Who stole the UP sunflowers?

Jodesz Gavilan
Who stole the UP sunflowers?
A family breaks UP's rule and uproots sunflowers along University Avenue. Why the fuss on social media?

MANILA, Philippines – We bet many didn’t know – those sunflowers along University Avenue on the Diliman campus of the University of the Philippines (UP) are sentimentally tied to graduation.

Every summer, they bloom in time for graduation, as if to cheer on the fresh batch of Iskolars ng Bayan who are about to face the real world.

We bet many didn’t know – the university shells out almost P400,000 every year for the planting and maintenance of those iconic blooms. And to preserve the seeds for another year of planting, the UP Campus Maintenance Office (UP CMO) prohibits people from picking the sunflowers. Not even a stalk.

And without Facebook, perhaps many would not have known that a family disregarded university rules by picking off sunflowers just days before graduation rites on Sunday, April 27.

PROHIBITED. The UP Campus Maintenance Office asks people to not uproot the Sunflowers in a tarp displayed in 2013. Photo from Ferdie Llanes

Mom doing it for some time

An account and photos of the incident, posted by UP Diliman student Hazel Lapitan, went viral, sparking a debate that mostly condemned the sunflower picking.

Based on her post, Lapitan was in the sunflower area taking pictures at around 5:50 pm on Friday, April 18. 

She noticed 3 young ladies uprooting sunflowers and placing them in the trunk of a red Toyota Vios. Staying in the driver’s seat of the car was an older woman, presumably their mother.

Lapitan told the girls to stop because sunflower picking was prohibited. One of the girls told her, however, that they had been doing it for awhile, following their mother’s example.

One girl told me that it was okay because they have been doing it for a while. ‘Oo matagal na itong ginagawa ni Mommy eh,’ she recalled one of the girls telling her. (Yes, Mommy has been doing this for a long time.)

When Lapitan started taking pictures, the woman in the car threatened to take her pictures as well, she said in her post.

“They took more than 3 stalks of the plants and continued to break off the flowers as well,” she told Rappler in a personal message on Facebook.

Netizens react

Photo from Hazel Lapitan

Lapitan’s post, which called for help in identifying the perpetrators and for the proper authorities to act on the incident, was shared more than 2,200 times before she changed its privacy setting to “Friends Only.”

Garnering almost 2,200 shares on Facebook, the post yielded reactions that ranged from “That’s our sunflower!” to condemning what they called was a clear case of stealing to “That’s how corrupt politicians are made.”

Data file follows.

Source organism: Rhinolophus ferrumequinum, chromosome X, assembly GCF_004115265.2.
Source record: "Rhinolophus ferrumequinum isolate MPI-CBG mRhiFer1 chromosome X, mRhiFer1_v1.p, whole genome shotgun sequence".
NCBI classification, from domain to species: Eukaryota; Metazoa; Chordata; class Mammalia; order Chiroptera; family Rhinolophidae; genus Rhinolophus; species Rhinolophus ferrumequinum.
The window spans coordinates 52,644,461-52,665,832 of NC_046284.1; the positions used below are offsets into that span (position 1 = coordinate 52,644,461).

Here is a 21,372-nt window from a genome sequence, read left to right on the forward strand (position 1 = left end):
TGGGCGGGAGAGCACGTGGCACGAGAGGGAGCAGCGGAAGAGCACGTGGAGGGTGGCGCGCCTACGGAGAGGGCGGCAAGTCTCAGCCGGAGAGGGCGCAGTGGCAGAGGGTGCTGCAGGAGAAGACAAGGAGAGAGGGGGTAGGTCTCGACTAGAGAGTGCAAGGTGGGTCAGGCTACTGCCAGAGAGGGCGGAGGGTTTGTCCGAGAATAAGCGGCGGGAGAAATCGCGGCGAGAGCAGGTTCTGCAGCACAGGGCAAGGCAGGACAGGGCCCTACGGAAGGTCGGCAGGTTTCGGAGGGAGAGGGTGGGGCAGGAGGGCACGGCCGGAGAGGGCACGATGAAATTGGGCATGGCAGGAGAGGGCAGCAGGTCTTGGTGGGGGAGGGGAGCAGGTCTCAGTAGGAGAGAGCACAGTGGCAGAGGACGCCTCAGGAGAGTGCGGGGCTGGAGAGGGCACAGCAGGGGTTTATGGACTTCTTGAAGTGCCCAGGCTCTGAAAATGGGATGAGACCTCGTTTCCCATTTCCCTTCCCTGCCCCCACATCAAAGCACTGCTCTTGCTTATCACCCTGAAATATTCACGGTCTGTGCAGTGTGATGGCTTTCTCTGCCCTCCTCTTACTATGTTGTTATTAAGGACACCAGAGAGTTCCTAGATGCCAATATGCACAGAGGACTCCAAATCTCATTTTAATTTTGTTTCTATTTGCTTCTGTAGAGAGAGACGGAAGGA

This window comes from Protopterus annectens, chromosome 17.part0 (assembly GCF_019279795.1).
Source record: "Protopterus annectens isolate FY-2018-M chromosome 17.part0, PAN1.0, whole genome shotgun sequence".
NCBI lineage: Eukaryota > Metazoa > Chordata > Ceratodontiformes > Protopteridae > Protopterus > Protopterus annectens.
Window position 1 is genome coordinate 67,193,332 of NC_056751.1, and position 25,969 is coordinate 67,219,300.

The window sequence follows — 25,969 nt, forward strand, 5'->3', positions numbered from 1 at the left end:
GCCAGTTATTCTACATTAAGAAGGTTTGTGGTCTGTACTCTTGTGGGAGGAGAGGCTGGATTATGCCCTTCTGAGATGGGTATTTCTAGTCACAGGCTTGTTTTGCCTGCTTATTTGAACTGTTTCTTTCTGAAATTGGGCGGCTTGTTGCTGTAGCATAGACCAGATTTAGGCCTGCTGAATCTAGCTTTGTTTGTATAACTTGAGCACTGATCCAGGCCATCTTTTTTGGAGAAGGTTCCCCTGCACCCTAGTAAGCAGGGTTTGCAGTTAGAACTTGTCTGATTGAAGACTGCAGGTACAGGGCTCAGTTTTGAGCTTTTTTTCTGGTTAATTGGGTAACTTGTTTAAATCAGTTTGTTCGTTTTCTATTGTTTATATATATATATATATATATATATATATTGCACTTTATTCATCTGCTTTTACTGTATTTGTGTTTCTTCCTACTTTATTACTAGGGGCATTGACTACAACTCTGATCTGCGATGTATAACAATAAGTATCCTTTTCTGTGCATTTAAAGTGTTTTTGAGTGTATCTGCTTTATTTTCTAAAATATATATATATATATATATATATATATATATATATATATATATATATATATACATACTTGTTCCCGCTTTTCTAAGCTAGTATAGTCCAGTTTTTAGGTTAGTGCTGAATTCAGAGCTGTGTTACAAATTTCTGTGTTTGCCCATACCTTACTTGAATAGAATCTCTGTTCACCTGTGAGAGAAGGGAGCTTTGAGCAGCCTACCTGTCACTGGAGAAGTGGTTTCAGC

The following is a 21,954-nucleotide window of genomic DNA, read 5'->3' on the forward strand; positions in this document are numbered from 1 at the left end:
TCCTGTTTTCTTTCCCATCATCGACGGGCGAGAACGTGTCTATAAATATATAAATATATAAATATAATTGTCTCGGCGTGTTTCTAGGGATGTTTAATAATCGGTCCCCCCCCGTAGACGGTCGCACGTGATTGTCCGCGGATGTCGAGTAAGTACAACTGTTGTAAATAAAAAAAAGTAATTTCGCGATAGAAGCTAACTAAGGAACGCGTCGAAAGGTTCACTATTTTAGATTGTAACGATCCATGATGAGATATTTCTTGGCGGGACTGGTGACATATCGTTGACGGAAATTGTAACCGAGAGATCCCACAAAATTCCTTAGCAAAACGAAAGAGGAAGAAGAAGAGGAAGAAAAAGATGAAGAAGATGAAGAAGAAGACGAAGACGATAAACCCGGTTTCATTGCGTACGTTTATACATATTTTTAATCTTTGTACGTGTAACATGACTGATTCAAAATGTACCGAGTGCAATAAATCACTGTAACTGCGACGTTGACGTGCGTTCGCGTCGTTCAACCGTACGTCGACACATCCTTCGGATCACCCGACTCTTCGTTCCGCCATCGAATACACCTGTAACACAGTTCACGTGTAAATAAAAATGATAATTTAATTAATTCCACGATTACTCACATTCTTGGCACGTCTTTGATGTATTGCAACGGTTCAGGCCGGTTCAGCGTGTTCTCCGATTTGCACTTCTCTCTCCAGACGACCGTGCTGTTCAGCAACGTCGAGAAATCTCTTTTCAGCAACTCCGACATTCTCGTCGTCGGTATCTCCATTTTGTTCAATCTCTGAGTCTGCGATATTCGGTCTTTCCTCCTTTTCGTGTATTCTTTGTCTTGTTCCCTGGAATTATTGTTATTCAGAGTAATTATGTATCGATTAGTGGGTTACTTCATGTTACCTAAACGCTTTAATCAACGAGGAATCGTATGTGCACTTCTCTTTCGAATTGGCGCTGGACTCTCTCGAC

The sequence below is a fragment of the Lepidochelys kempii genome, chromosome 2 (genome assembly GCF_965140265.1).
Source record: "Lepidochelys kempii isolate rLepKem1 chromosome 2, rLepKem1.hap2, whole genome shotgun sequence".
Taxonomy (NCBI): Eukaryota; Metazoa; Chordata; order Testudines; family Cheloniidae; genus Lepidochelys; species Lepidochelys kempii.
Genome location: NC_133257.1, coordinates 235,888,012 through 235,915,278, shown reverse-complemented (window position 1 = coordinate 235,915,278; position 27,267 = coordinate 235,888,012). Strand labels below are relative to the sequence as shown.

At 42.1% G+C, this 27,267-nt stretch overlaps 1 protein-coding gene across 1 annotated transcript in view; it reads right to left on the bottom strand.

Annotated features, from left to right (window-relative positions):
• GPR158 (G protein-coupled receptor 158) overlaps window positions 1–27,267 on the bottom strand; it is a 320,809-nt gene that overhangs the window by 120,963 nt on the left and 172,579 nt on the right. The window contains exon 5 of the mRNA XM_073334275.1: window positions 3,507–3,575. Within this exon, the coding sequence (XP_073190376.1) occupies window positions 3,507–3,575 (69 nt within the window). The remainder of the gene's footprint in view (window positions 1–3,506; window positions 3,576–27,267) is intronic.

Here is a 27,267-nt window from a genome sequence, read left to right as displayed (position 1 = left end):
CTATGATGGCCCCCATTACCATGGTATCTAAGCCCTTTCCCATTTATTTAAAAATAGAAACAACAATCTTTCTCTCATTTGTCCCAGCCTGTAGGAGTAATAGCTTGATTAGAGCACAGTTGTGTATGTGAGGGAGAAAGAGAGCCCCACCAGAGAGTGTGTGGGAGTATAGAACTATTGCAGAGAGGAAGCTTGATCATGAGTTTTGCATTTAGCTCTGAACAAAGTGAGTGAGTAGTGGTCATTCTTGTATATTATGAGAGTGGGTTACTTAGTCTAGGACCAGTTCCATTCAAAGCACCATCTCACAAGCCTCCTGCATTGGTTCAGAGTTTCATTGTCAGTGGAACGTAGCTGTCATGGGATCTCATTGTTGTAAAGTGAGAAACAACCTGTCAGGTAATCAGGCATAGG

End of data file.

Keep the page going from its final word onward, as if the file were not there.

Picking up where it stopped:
(Just last Friday, April 25, Manila Archbishop Antonio Luis Cardinal Tagle enjoined graduates of UP Manila to choose to join the roster of citizens who will be honorable and honest in their dealings.)

Some Facebook users, however, used the “He who has no sin, cast the first stone” argument, while some regarded Lapitan’s post as a form of cyberbullying. One warned that it might get her into trouble for doing public shaming.

Lapitan replied to such comments, saying what she did was not bullying but reporting a crime she witnessed. 

“I have no malicious intent in posting these pictures,” she explained. “Please realize that if you want to correct something, you have to put your foot down.”

To answer those who question the purpose of the post, she said she had reported the incident to the UP Police and would post any updates.

Last graduation with sunflowers

Most members of the UP community were irked by the photographed act and called for necessary punishment. 

Hindi ba kapag naman nasa premise ka ng school or ibang lugar, automatic na di ka dapat manira o kumuha ng kahit ano?” said graduating student Hajilyn Javier. (When you’re within school premises or in other places [not your own], isn’t it automatic that you don’t destroy or get anything?)

“Respeto lang sana lalo pa at wala nang ganito next graduation,” she said. (And it boils down to respect [for tradition]. The next graduation won’t have these sunflowers anymore.)

And, yes, we bet many didn’t realize that this is the last UP Diliman graduation that coincides with summer and the blooming of sunflowers. Last March, the Board of Regents, the highest decision-making body in the university, approved the shift of the academic calendar to start in August and end in June.

So thanks to the family who didn’t see anything wrong with breaking UP rules, this year’s graduates will have their sablay, but with not too many of their vibrant sunflowers to greet them along University Avenue on Sunday. – Rappler.com

Jodesz Gavilan is a writer for Rappler and is a recent graduate of UP Diliman. 

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Jodesz Gavilan

Jodesz Gavilan is a writer and researcher for Rappler and its investigative arm, Newsbreak. She covers human rights and also hosts the weekly podcast Newsbreak: Beyond the Stories. She joined Rappler in 2014 after obtaining her journalism degree from the University of the Philippines.